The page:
Netflix price increased for DVD and streaming service together | EW.com

Movies | Inside Movies

Netflix splits streaming and DVD into separate plans, meaning many users will pay more

Netflix members will soon find themselves faced with a tricky dilemma: to stream or not to stream? The video-streaming and DVD-by-mail company announced Tuesday that it’ll be splitting its streaming and DVD services into two separate plans. One plan, an unlimited streaming-only option, will cost $7.99 per month. The other plan, an unlimited DVD-only option, will also cost $7.99 (for one DVD out at a time). Members can enroll in both services for a combined rate of $15.98 per month.

For Netflix users who currently stream movies and receive DVDs by mail, this new pricing scheme represents a steep 60-percent increase in monthly costs.

Previously, Netflix offered a $9.99 plan that provided both unlimited streaming and unlimited DVDs (with one disc out at a time). Now these members will have to choose between keeping both streaming and DVDs for an increased $15.98 per month, or cutting one of the services to bring their monthly dues down to $7.99. The revamped pricing plans are effective immediately for new subscribers, and on or after Sept. 1 for current members. Blu-ray discs still carry a surcharge – for the one-DVD-at-a-time plan, it’s an extra $2 per month.

In a corporate blog post, Netflix claimed that the creation of a separate DVD-only plan was a way to reassert its commitment to DVDs. “Last November when we launched our $7.99 unlimited streaming plan, DVDs by mail was treated as a $2 add on to our unlimited streaming plan,” wrote Jessie Becker, Netflix’s marketing vice president. “Since then we have realized that there is still a very large continuing demand for DVDs. Given the long life we think DVDs by mail will have, treating DVDs as a $2 add on to our unlimited streaming plan neither makes great financial sense nor satisfies people who just want DVDs. Creating an unlimited DVDs by mail plan (no streaming) at our lowest price ever, $7.99, does make sense and will ensure a long life for our DVDs by mail offering.”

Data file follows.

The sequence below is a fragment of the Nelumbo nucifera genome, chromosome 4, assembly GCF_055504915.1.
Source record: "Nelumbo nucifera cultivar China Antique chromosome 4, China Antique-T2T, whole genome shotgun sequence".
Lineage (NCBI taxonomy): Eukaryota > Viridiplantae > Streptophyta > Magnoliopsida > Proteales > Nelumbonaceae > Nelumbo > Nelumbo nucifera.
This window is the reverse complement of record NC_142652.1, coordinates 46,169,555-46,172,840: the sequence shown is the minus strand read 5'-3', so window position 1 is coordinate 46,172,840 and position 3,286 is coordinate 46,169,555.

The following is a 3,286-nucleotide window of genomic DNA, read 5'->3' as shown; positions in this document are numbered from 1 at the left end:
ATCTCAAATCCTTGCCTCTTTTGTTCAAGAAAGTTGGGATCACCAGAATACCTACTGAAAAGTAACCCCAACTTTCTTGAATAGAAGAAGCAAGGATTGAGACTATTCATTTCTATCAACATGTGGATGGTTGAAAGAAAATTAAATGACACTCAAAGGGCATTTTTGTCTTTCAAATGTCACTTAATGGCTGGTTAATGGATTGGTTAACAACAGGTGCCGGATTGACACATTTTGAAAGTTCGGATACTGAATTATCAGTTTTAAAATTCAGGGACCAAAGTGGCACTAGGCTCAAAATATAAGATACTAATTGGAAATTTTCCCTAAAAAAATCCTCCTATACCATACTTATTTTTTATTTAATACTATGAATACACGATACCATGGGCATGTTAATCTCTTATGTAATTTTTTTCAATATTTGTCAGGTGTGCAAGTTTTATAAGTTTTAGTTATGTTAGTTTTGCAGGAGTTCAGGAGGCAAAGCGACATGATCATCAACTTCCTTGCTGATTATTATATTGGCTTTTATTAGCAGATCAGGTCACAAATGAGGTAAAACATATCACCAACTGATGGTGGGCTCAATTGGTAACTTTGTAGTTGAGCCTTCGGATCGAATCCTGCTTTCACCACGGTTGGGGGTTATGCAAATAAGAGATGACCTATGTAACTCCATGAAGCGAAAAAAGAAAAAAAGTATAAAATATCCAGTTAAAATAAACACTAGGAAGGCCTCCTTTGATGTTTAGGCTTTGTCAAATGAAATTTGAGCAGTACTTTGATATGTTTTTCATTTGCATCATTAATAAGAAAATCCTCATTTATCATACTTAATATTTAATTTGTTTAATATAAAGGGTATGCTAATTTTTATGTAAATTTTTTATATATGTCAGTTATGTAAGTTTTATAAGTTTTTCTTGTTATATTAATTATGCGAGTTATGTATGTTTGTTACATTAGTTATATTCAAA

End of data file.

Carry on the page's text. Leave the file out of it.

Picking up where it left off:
How current members respond to the new plans will depend on whether they considered Netflix primarily a DVD service with the added benefit of streaming, or primarily a streaming service with the perk of receiving DVDs. A visit to Netflix’s home page quickly reveals where the company is placing its chips. The site extols the wonders of instant streaming; only in the “Frequently Asked Questions” section does Netflix mention that, oh yeah, we also ship DVDs. A separate site, DVD.netflix.com, exists for those interested in the DVD-only plans.

Netflix users will also have to decide between the larger library of DVD titles and the instant gratification of streaming. My queue, for instance, contains a total of 61 movies. Of those, 57 are available on DVD, but only 22 are offered via streaming. As someone who prefers the guaranteed high-def crispness of Blu-ray discs – to my eyes, HD streaming usually appears a notch inferior – I’m anticipating that I’ll opt out of the streaming plan. But I will definitely miss the ability to browse Netflix’s ever-growing streaming library and instantly start watching some acclaimed drama from Kazakhstan. Or maybe I’ll cave in and pony up the $17.98 a month (including $2 for Blu-ray) for both streaming and discs. After all, $17.98 is still less than what I shelled out to watch Transformers: Dark of the Moon in IMAX 3D.

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